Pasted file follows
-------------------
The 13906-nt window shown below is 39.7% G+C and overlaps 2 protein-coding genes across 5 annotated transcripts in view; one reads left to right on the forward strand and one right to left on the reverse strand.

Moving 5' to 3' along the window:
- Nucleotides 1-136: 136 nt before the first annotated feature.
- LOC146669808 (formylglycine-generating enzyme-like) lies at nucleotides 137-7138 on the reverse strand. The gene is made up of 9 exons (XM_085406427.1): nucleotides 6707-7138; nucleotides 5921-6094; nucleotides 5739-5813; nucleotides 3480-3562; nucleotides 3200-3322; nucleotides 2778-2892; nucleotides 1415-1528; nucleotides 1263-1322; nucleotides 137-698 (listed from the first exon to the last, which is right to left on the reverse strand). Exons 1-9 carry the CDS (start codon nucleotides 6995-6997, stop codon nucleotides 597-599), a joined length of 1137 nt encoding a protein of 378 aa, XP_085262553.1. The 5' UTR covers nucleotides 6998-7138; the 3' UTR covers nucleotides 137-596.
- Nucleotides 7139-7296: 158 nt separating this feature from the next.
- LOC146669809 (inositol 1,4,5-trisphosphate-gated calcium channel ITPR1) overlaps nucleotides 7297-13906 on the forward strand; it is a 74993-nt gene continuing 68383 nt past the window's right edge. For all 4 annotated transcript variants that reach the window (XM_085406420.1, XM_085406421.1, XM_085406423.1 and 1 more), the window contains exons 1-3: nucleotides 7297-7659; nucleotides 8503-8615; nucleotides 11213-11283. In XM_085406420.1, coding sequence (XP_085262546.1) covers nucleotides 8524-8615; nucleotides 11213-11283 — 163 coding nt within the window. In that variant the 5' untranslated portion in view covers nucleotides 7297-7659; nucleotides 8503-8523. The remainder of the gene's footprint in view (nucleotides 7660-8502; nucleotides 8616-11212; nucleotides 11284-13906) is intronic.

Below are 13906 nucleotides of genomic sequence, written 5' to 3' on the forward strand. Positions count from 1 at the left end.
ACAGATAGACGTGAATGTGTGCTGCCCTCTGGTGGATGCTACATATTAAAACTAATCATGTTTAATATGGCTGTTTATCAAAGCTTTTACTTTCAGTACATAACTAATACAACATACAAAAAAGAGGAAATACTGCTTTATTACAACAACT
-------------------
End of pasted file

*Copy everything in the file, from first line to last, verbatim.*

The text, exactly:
The 13906-nt window shown below is 39.7% G+C and overlaps 2 protein-coding genes across 5 annotated transcripts in view; one reads left to right on the forward strand and one right to left on the reverse strand.

Moving 5' to 3' along the window:
- Nucleotides 1-136: 136 nt before the first annotated feature.
- LOC146669808 (formylglycine-generating enzyme-like) lies at nucleotides 137-7138 on the reverse strand. The gene is made up of 9 exons (XM_085406427.1): nucleotides 6707-7138; nucleotides 5921-6094; nucleotides 5739-5813; nucleotides 3480-3562; nucleotides 3200-3322; nucleotides 2778-2892; nucleotides 1415-1528; nucleotides 1263-1322; nucleotides 137-698 (listed from the first exon to the last, which is right to left on the reverse strand). Exons 1-9 carry the CDS (start codon nucleotides 6995-6997, stop codon nucleotides 597-599), a joined length of 1137 nt encoding a protein of 378 aa, XP_085262553.1. The 5' UTR covers nucleotides 6998-7138; the 3' UTR covers nucleotides 137-596.
- Nucleotides 7139-7296: 158 nt separating this feature from the next.
- LOC146669809 (inositol 1,4,5-trisphosphate-gated calcium channel ITPR1) overlaps nucleotides 7297-13906 on the forward strand; it is a 74993-nt gene continuing 68383 nt past the window's right edge. For all 4 annotated transcript variants that reach the window (XM_085406420.1, XM_085406421.1, XM_085406423.1 and 1 more), the window contains exons 1-3: nucleotides 7297-7659; nucleotides 8503-8615; nucleotides 11213-11283. In XM_085406420.1, coding sequence (XP_085262546.1) covers nucleotides 8524-8615; nucleotides 11213-11283 — 163 coding nt within the window. In that variant the 5' untranslated portion in view covers nucleotides 7297-7659; nucleotides 8503-8523. The remainder of the gene's footprint in view (nucleotides 7660-8502; nucleotides 8616-11212; nucleotides 11284-13906) is intronic.

Below are 13906 nucleotides of genomic sequence, written 5' to 3' on the forward strand. Positions count from 1 at the left end.
ACAGATAGACGTGAATGTGTGCTGCCCTCTGGTGGATGCTACATATTAAAACTAATCATGTTTAATATGGCTGTTTATCAAAGCTTTTACTTTCAGTACATAACTAATACAACATACAAAAAAGAGGAAATACTGCTTTATTACAACAACT